“Fine.” The lie came out before he could stop himself. Zamir tried not to shift uncomfortably. “He has gone abroad for a little bit.”
“Oh, how exciting! Where to?”
“Well, he has always wanted to go to-” Zamir’s mind stopped there, though his mouth filled in the rest of his sentence for him, “-a few places. I’m not sure of his itinerary.”
Shachaf had wanted to go to a few places, certainly. What if that was where he had gone? One of the places Zamir knew he had wanted to visit, see, something.
“That’s nice. I say people should always take a little time to travel.”
Zamir really couldn’t go running off willy nilly. He really couldn’t.
That was to say, he really shouldn’t.
When all of that was said and done, Zamir went home.
Maybe he could forget about Raz. As his disappointment and shame sunk in, turning a part of him to anger, he decided that given enough time he could forget about Shachaf as well.
He had only settled himself down long enough to have turned on the television when there was a knock at his door. With a sigh, he stood up and returned to the door. “Miss Urit.”
His neighbor smiled brightly. “I apologize for the intrusion. I heard you coming in and with as late as it was… well, I presumed…”
Zamir had not missed the plate she held in her hands for him. Urit was always doing something like this. Why? It eluded him. His work had enough late nights though that he had been too hungry and too tired to come up with a refusal in the past. Now that a few years had passed and he had built up a few months worth of meals during that time, he didn’t know how to tell her to stop. “You are too kind.”
“You always work so hard, Zamir. I am glad to help, if even just a little.”
Technically, he hadn’t been working today. He wouldn’t tell her that though. He wouldn’t mention anything about Shachaf. There was no anger to set upon his neighbor, but it still boiled inside of him. He heard the television still saying who knew what. He just wanted to sit down. “It is always appreciated, Miss Urit.”
Zamir returned to his desk with dinner. He pretended the news was not on for him to perhaps catch wind of Shachaf.
He fooled no one.
“I can’t help you,” said Raz. “You aren’t looking for something he’s gotten into. You have to look into what he’s getting out of.”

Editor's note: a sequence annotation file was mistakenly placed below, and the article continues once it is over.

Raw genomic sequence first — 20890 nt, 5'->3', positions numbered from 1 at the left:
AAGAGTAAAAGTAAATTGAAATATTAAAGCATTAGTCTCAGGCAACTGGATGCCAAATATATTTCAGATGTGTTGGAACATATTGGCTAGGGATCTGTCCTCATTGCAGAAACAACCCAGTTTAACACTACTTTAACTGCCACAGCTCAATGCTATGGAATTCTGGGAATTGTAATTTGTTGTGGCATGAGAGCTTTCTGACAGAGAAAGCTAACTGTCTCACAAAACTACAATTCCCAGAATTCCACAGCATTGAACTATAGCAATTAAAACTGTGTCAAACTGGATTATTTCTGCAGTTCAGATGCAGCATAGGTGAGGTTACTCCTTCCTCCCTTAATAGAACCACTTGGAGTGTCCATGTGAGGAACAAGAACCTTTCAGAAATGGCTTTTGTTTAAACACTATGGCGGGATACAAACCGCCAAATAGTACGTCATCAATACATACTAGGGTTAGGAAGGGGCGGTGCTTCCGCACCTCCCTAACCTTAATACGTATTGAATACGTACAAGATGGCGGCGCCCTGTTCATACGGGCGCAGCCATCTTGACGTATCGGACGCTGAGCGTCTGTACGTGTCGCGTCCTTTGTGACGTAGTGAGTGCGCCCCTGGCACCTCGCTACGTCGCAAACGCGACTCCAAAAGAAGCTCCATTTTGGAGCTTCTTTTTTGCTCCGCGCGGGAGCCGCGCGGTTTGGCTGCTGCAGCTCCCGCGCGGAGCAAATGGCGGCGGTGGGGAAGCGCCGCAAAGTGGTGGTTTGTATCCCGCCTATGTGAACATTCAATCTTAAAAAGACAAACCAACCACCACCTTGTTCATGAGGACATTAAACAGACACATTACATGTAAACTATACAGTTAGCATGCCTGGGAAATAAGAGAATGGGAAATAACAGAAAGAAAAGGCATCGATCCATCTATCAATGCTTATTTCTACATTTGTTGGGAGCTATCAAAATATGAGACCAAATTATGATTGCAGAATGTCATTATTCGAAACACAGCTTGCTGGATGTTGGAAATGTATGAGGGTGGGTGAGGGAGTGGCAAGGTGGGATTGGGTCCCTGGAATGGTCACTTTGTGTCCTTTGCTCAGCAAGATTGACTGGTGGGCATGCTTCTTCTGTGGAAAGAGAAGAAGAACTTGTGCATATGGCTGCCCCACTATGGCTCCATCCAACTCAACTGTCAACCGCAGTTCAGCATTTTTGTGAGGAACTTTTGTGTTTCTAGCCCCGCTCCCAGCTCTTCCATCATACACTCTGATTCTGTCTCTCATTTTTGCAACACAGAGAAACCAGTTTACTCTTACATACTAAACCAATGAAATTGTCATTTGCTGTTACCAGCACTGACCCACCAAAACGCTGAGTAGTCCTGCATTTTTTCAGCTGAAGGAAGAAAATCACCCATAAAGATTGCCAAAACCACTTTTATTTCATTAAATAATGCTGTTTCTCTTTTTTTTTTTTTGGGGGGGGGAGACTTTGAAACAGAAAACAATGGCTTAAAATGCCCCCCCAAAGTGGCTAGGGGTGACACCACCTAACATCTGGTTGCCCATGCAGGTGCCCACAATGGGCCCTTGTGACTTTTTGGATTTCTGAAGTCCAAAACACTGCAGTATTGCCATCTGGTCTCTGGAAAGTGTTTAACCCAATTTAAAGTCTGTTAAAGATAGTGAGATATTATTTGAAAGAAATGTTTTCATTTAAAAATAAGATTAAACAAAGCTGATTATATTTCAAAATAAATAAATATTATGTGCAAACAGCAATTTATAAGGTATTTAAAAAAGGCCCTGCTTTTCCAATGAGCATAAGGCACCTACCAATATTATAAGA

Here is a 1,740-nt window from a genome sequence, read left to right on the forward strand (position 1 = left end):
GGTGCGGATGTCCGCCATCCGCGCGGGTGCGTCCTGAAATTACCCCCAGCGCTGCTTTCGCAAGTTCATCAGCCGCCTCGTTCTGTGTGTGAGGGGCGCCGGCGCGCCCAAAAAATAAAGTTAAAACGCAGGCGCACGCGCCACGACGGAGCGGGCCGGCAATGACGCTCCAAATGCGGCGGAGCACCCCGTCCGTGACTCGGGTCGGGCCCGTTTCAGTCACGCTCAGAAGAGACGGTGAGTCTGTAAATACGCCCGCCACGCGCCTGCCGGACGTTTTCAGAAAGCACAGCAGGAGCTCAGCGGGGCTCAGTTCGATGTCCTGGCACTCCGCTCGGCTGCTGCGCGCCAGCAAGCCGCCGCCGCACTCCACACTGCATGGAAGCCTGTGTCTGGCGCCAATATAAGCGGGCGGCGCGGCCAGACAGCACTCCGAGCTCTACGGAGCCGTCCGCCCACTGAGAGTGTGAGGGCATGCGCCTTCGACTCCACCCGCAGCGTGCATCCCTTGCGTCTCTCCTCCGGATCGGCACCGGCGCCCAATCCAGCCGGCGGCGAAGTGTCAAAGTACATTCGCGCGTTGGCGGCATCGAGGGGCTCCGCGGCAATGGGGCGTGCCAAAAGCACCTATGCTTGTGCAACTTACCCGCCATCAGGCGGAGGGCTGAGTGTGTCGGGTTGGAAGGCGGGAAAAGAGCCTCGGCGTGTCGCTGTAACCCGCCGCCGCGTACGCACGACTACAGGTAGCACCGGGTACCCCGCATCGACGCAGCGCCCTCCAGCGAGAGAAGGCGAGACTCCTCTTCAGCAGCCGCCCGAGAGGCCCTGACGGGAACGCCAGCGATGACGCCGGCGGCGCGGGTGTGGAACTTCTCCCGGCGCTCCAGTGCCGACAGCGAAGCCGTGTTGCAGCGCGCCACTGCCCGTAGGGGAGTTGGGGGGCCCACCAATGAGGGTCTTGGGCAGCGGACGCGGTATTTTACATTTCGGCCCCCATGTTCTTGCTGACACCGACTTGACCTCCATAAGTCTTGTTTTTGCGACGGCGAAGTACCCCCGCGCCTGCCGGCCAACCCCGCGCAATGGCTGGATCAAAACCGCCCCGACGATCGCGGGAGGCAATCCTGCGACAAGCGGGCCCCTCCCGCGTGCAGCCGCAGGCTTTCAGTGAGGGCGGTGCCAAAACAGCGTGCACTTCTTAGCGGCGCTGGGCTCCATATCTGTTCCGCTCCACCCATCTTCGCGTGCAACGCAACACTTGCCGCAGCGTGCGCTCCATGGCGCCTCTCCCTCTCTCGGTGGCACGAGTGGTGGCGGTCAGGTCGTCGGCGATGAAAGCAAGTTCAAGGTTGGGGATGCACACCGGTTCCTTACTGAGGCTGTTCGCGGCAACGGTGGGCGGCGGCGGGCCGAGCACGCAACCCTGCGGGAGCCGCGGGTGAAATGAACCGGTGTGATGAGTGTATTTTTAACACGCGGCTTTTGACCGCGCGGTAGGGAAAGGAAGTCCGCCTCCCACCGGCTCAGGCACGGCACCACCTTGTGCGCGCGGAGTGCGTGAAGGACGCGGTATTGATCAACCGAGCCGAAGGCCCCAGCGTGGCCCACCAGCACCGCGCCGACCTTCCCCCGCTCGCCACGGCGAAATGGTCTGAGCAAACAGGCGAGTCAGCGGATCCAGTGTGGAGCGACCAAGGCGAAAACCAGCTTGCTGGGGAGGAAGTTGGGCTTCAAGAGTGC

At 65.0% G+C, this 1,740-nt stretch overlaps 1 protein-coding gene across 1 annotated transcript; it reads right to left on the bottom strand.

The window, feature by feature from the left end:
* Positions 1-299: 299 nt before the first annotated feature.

Zamir tried not to grit his teeth. “What are you implying?”
“That note addressed to you? You know why he left then.” Zamir shook his head, while Raz wheezed out some more laughter. “You’re just bein’ stubborn. Like him. I see the resemblance.”
“Is this all the help you’re going to be?”
Raz pulled his cigarette out and jabbed it in Zamir’s direction. “I’ve been helping you all day! Getting in the way of my own job, you know? He’s left you, get it? No one else up and outed with him. You’re like a bird that can’t fly, jumping off a cliff. Recognize you’re grounded.”
He wouldn’t protest out loud. He couldn’t. Zamir refused to sound like a child to this homeless man who probably conned enough money out of people to have a home if he had bothered.
Dropping the cigarette, Raz put it out with his heel. “I’ll miss Shachaf. Good guy. Hope he finds better.”
And Raz left him with the truth. Shachaf had left by his own volition.
Zamir refused. He had to have been blackmailed. Coerced. Something.
There was nothing left for him to find.
Raz gave him a look. It was one that suggested he would have risen an eyebrow, had he a brow to raise. “Listen,” he lisped, “if I gave a fuck about my lungs, I wouldn’t be living in the city. We’re already in it, why not complete the journey?”
That confused Zamir, though he didn’t say anything. Shachaf didn’t usually hang out with nihilists. Nor did it seem like one would help with a missing person’s report. “Consider my opinion shut.”
“Like this case?” Raz blew out smoke. Thankfully he aimed it in a direction other than Zamir’s face. “Something you’re not telling me, Vest?”
Zamir couldn’t imagine what, until he could. The paper that sat in his wallet. The reason he had started looking in the first place, long before he might have if his brother hadn’t left him a message.
But even those three words were personal. He wouldn’t share them with Raz.
“Look. If you give a fuck about this search, you would lay it straight. Come this far, yeah?”
It was true, he had. Zamir steeled himself and presented the note.
Thank you. Goodbye.
There was something about shady places that meant card games had to be played in them. Zamir wasn’t certain what. There were more interesting games, as far as he was concerned. Whether one wanted to bet on it or not.
Raz smiled at him, much too shifty for Zamir’s liking. “This is the last place he asked me about, that one.” He whistled as he spoke.
“I can’t just go in here and ask about my brother!” Zamir retorted.
The other was still smiling. “Sure you can, if you feel like being taken advantage of.”
“Then what, pray tell, did you even bring me here for?”
Raz shrugged. “You asked, I showed.”
Zamir tried not to groan. When he found Shachaf, he was going to make him pay for this.